On a cold, early spring day in 1909, a crowd of townspeople gathered at the muddy corner of Nelson and Sykes Streets. A glint of brass and a valiant fanfare announced the arrival of the Meaford Cornet Band, and the crowd strained to see as the town's officials mounted the steps of Meaford's new Town Hall and Opera House.

For the past year, the town had watched as Meaford Town Hall rose on the hill above the harbour; its grand Palladian lines and stately Doric columns a stamp of respectability on the booming town. And today, it was to officially open. 

When fire had swept through the old Town Hall in the wee hours of October 5, 1907, no one was unduly upset. The building, built in 1864, had become dilapidated, and there'd long been talk of something grander. Now the way was paved. 

Ellis and Connery, Toronto architects, earned the commission for the new Town Hall. Senior Partner James Ellis was a Meaford native who'd gone on make a name for himself in Toronto for his designs of schools, churches and other public buildings – such as the Bank of North America at King and Dufferin Streets. Now he was home to make his mark on Meaford. 

Local contractor James Sparling won the construction bid for $20,240, and thrifty businessman that he was, recycled as much of the original town hall's brick as possible in the construction of the new building. 

On the day the cornerstone was laid in August of 1908, Mayor J.W. Horsley bragged that Meaford Hall would be the largest municipal building in the County of Grey. "Its massive and graceful outlines," he declared, "will stand as a monument to prosperity and progress...and doubtless will be for many generations one of its prominent landmarks." 

Like many public buildings across small-town Ontario, Meaford Hall was meant to be more than a Town Hall. Presiding over Market Square, with its bandstand and athletic field, the building housed the council chambers and town offices. The chambers also served as a courtroom, and in the basement miscreants apprehended by the local constabulary would find a cold berth in one of three tiny jail cells. Down at the other end of the building, the Meaford Public Library welcomed generations of schoolchildren and their parents. Farmers used the basement on market day, and in time this space served as ballroom, meeting area, and Boy Scout hall. Later divided into smaller rooms, it housed the Women's Institute, the Friendship Circle Quilters, a Senior Citizens club, and the Senior Men's Euchre Club. 

But up the high staircases to either side of the Sykes Street entrance is where the magic truly happened. The second-floor Opera House – with its broad stage beneath a proscenium arch, its rows of wooden seats (each fitted with a wire rack for a gentleman's hat), its balcony embellished with raised plasterwork acanthus leaves, and its high ceiling and tall windows – was the cultural heart of the community. Local plays, high school graduations, concerts and famous speakers have all filled the theatre’s seats with eager audiences. In the early years of the 20th century, train-traveling musical shows would whistle into town, cast and costumes in tow, mustering amateur performers from the Meaford citizenry. (This ensured that a young hopeful’s friends and family would all buy tickets to see their darling onstage.) The Meaford Citizens Band took to the stage on Sunday nights for years. Theatre groups and festivals staged comedy, drama and musical theatre. And it has never stopped. For more than a century, the Opera House has rung with music, drama and debate, and the exceptional acoustics of the room remained famous in theatrical circles.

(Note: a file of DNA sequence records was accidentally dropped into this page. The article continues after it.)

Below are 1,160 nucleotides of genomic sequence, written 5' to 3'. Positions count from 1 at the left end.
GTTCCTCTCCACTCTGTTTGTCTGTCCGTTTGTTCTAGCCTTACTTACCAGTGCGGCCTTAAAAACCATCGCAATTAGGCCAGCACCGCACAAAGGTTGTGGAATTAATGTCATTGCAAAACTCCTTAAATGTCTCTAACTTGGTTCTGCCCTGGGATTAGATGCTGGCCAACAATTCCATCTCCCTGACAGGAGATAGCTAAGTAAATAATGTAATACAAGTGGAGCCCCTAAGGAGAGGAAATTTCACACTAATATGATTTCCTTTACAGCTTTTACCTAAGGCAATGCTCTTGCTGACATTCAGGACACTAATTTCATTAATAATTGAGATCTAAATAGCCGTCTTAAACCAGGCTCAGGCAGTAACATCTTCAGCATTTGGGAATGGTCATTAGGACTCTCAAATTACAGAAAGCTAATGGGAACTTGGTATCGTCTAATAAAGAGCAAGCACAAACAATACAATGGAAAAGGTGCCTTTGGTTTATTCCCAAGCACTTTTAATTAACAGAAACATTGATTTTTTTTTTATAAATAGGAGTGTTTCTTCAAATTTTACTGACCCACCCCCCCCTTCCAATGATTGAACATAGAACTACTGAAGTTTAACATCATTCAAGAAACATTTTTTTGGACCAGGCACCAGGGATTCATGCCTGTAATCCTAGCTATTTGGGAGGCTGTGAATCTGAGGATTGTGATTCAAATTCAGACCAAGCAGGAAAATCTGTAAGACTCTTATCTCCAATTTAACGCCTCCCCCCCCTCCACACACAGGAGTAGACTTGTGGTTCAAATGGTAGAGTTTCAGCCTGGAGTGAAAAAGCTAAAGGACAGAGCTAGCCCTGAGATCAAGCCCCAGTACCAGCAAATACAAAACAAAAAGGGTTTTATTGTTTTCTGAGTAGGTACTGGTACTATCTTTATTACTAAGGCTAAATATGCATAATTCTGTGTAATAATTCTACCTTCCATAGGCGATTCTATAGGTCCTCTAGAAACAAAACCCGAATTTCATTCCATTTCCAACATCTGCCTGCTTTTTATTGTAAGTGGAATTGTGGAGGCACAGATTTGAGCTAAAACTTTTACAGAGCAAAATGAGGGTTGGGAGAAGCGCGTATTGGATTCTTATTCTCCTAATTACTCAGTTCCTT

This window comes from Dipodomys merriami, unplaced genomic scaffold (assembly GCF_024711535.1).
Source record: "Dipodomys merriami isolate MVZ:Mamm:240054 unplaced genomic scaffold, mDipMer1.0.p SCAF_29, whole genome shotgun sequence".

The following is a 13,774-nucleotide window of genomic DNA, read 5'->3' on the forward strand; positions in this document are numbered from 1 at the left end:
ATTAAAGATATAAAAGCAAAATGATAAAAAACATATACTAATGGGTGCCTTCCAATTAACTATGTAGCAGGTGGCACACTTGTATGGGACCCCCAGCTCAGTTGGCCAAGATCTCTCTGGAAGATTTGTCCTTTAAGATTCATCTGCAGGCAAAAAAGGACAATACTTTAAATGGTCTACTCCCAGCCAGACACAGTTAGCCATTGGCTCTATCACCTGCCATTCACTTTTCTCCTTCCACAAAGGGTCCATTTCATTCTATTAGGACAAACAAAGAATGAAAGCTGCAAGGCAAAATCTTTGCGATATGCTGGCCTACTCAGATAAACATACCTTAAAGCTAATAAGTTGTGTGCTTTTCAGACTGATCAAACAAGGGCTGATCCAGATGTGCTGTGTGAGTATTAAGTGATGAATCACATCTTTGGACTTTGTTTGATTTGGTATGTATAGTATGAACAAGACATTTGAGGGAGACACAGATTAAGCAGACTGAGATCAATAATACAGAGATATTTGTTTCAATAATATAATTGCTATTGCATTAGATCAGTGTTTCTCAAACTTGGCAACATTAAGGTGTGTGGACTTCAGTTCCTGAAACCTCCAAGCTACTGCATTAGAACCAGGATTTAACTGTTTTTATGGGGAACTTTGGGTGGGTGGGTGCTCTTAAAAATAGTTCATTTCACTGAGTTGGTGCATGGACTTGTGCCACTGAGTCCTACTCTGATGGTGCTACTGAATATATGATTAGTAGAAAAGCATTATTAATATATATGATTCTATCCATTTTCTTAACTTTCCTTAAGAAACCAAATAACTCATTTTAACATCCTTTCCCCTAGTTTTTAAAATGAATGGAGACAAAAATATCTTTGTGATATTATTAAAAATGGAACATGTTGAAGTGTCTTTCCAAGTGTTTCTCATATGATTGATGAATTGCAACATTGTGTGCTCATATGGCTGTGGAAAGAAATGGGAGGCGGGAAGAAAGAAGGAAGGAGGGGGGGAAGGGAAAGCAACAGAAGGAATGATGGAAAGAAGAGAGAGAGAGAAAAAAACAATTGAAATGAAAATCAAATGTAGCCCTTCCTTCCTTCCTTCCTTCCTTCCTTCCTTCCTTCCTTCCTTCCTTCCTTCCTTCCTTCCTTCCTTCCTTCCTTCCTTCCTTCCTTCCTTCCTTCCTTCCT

In 1967, the library moved to a bigger space in the old Post Office on Trowbridge St. The Meaford Police Department left the hall in 1996, and the town officials vacated the offices in 2002 to make room for a massive renovation to save the building from decades of disrepair and neglect. 

Despite its now dilapidated condition, the Town Hall had remained an icon of stoic and stately demeanour in the downtown core; rather like the Cenotaph outside honouring the veterans of the Great War.  The townspeople vowed it would be saved. 

In 2003, Meaford secured a Superbuild grant to restore and renovate the building and a Trillium Grant to add an elevator for accessibility. Three years and thousands of volunteer hours later, Meaford celebrated the completion of the $6 million project, and the Meaford Hall Arts & Cultural Centre opened for business in the spring of 2006.  It was a feat of great effort by both the Meaford Hall Board of Management who led the renovation from 2003-2006 and later by the Meaford Hall & Culture Foundation, established in 2006 to fundraise for capital improvements and upgrades as well as to enable children from all social-economic backgrounds to participate and grow their love of arts and culture in Meaford. 

In 2017, the balcony seating in the theatre was renovated as the final completion of the entire building make-over. This was done through fundraising by the Meaford Hall & Culture Foundation, a Heritage Canada Grant and support through the taxpayers of Meaford.  The building’s transformation was now complete. 

Through the past century and more, Meaford Hall Arts & Cultural Centre remains a proud icon of the downtown Meaford core and continues to be a monument to prosperity and progress just as Mayor Horsley predicted in 1908.

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